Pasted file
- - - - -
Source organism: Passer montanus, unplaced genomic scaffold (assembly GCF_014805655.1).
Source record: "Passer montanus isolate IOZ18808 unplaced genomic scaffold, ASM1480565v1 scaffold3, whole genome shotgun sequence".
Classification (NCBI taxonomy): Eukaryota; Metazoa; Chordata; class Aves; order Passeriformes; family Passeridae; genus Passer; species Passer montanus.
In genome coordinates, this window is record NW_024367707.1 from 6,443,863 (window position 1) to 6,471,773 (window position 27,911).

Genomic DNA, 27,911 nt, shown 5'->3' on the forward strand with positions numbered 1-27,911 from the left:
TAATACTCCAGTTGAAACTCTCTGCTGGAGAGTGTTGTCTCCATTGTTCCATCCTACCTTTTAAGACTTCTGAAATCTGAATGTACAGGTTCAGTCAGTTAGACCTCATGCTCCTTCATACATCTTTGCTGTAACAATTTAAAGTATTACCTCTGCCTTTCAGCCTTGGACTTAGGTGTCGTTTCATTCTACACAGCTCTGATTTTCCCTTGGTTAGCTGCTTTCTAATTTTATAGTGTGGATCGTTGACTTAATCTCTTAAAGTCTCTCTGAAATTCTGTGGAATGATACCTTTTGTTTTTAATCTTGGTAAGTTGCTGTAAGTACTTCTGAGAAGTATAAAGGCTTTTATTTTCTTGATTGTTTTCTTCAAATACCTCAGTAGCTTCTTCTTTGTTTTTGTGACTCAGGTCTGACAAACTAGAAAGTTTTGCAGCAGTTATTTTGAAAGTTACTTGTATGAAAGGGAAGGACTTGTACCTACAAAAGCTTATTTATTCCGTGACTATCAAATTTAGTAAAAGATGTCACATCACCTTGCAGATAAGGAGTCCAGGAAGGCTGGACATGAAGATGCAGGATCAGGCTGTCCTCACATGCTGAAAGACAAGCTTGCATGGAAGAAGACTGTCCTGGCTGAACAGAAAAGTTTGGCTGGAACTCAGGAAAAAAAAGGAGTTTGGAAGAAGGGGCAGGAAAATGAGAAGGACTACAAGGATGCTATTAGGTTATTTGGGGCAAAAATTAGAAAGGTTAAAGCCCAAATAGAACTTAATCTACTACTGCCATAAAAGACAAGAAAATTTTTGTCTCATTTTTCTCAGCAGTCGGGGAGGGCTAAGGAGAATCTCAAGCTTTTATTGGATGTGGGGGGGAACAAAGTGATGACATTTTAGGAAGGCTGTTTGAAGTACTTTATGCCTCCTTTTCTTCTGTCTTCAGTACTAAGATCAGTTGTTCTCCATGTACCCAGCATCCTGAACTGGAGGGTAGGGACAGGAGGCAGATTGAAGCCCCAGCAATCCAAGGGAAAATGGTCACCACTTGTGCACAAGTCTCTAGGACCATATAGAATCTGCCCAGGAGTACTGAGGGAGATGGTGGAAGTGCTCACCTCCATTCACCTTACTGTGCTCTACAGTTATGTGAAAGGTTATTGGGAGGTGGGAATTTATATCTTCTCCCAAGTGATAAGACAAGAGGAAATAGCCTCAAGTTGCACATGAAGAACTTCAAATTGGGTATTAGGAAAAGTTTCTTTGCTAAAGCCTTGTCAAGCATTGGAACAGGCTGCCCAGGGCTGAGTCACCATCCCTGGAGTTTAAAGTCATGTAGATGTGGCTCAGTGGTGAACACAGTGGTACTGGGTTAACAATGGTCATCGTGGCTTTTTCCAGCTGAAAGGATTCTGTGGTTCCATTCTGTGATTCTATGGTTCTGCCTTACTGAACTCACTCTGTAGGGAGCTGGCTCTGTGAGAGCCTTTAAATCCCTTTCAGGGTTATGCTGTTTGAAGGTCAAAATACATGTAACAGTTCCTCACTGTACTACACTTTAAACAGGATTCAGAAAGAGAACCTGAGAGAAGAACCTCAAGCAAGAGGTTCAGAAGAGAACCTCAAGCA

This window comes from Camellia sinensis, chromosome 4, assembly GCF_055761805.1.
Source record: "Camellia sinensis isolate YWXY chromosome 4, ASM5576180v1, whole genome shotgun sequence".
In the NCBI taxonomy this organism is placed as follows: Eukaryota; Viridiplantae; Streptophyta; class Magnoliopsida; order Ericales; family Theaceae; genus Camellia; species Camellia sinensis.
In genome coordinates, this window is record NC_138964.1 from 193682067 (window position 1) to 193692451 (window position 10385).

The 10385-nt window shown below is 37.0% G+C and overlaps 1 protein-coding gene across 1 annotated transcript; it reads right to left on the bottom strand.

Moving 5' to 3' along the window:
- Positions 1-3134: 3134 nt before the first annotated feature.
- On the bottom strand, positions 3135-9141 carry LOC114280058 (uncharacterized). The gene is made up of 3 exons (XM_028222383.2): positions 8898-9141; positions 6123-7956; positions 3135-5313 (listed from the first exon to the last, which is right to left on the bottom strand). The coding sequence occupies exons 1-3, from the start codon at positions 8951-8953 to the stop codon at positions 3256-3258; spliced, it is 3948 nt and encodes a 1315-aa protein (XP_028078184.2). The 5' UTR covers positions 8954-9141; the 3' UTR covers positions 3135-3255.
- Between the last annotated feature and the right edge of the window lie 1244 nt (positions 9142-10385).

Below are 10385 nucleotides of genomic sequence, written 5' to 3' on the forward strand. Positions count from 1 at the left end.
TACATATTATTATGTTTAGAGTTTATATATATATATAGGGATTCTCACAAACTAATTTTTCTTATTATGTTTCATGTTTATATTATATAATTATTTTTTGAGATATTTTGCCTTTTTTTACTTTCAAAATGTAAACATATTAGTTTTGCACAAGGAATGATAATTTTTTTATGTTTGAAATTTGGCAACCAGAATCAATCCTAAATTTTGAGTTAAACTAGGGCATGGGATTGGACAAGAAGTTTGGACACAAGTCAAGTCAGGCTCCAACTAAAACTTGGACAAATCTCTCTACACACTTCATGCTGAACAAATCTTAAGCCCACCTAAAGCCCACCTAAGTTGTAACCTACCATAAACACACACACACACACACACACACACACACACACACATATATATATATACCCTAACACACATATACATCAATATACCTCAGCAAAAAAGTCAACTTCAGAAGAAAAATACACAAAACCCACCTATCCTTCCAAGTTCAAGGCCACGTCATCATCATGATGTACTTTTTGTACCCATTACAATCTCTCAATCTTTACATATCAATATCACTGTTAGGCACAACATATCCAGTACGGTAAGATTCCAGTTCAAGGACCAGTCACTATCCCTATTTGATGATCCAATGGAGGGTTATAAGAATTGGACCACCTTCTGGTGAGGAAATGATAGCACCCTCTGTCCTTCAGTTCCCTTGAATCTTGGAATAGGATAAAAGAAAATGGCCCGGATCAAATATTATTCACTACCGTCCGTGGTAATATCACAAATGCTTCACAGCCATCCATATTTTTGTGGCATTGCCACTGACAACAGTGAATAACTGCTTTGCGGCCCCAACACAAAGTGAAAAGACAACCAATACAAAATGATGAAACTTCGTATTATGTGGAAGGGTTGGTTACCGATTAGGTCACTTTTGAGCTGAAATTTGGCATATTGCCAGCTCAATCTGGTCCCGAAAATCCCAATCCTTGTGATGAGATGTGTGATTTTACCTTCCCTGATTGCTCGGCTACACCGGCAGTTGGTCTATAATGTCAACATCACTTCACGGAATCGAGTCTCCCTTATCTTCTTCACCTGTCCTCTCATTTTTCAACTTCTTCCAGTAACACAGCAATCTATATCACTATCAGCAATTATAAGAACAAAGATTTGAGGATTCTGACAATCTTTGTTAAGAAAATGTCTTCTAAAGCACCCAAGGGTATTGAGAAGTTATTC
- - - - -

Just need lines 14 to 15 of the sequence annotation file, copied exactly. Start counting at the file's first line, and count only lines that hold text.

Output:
- On the bottom strand, positions 3135-9141 carry LOC114280058 (uncharacterized). The gene is made up of 3 exons (XM_028222383.2): positions 8898-9141; positions 6123-7956; positions 3135-5313 (listed from the first exon to the last, which is right to left on the bottom strand). The coding sequence occupies exons 1-3, from the start codon at positions 8951-8953 to the stop codon at positions 3256-3258; spliced, it is 3948 nt and encodes a 1315-aa protein (XP_028078184.2). The 5' UTR covers positions 8954-9141; the 3' UTR covers positions 3135-3255.
- Between the last annotated feature and the right edge of the window lie 1244 nt (positions 9142-10385).